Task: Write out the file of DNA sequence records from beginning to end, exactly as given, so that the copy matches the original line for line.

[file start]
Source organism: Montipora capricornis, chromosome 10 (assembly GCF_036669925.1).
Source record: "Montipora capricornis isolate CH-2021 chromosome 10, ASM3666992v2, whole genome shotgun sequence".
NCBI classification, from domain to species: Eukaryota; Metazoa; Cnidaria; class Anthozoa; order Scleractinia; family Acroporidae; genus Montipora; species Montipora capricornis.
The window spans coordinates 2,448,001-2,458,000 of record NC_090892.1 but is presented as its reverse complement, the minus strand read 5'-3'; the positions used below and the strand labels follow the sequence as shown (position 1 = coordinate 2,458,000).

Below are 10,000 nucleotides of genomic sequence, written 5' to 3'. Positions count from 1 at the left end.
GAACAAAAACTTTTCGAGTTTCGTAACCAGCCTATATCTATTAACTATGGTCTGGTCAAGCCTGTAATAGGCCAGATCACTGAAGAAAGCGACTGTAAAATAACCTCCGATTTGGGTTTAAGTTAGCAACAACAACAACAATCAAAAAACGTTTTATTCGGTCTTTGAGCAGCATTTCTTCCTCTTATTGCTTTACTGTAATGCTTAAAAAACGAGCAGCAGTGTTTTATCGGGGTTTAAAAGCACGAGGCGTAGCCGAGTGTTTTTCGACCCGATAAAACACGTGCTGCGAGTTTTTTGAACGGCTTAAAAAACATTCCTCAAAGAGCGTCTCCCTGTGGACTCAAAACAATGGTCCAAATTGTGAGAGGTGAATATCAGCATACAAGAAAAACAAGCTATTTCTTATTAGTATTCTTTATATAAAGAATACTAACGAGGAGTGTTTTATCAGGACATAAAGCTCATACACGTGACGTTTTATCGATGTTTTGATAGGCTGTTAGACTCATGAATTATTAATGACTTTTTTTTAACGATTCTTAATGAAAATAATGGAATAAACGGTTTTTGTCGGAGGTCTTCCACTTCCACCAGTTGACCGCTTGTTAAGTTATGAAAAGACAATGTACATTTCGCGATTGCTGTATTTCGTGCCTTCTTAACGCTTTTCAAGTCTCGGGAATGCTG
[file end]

Source organism: Montipora capricornis, chromosome 10 (assembly GCF_036669925.1).
Source record: "Montipora capricornis isolate CH-2021 chromosome 10, ASM3666992v2, whole genome shotgun sequence".
NCBI classification, from domain to species: Eukaryota; Metazoa; Cnidaria; class Anthozoa; order Scleractinia; family Acroporidae; genus Montipora; species Montipora capricornis.
The window spans coordinates 2,448,001-2,458,000 of record NC_090892.1 but is presented as its reverse complement, the minus strand read 5'-3'; the positions used below and the strand labels follow the sequence as shown (position 1 = coordinate 2,458,000).

Below are 10,000 nucleotides of genomic sequence, written 5' to 3'. Positions count from 1 at the left end.
GAACAAAAACTTTTCGAGTTTCGTAACCAGCCTATATCTATTAACTATGGTCTGGTCAAGCCTGTAATAGGCCAGATCACTGAAGAAAGCGACTGTAAAATAACCTCCGATTTGGGTTTAAGTTAGCAACAACAACAACAATCAAAAAACGTTTTATTCGGTCTTTGAGCAGCATTTCTTCCTCTTATTGCTTTACTGTAATGCTTAAAAAACGAGCAGCAGTGTTTTATCGGGGTTTAAAAGCACGAGGCGTAGCCGAGTGTTTTTCGACCCGATAAAACACGTGCTGCGAGTTTTTTGAACGGCTTAAAAAACATTCCTCAAAGAGCGTCTCCCTGTGGACTCAAAACAATGGTCCAAATTGTGAGAGGTGAATATCAGCATACAAGAAAAACAAGCTATTTCTTATTAGTATTCTTTATATAAAGAATACTAACGAGGAGTGTTTTATCAGGACATAAAGCTCATACACGTGACGTTTTATCGATGTTTTGATAGGCTGTTAGACTCATGAATTATTAATGACTTTTTTTTAACGATTCTTAATGAAAATAATGGAATAAACGGTTTTTGTCGGAGGTCTTCCACTTCCACCAGTTGACCGCTTGTTAAGTTATGAAAAGACAATGTACATTTCGCGATTGCTGTATTTCGTGCCTTCTTAACGCTTTTCAAGTCTCGGGAATGCTG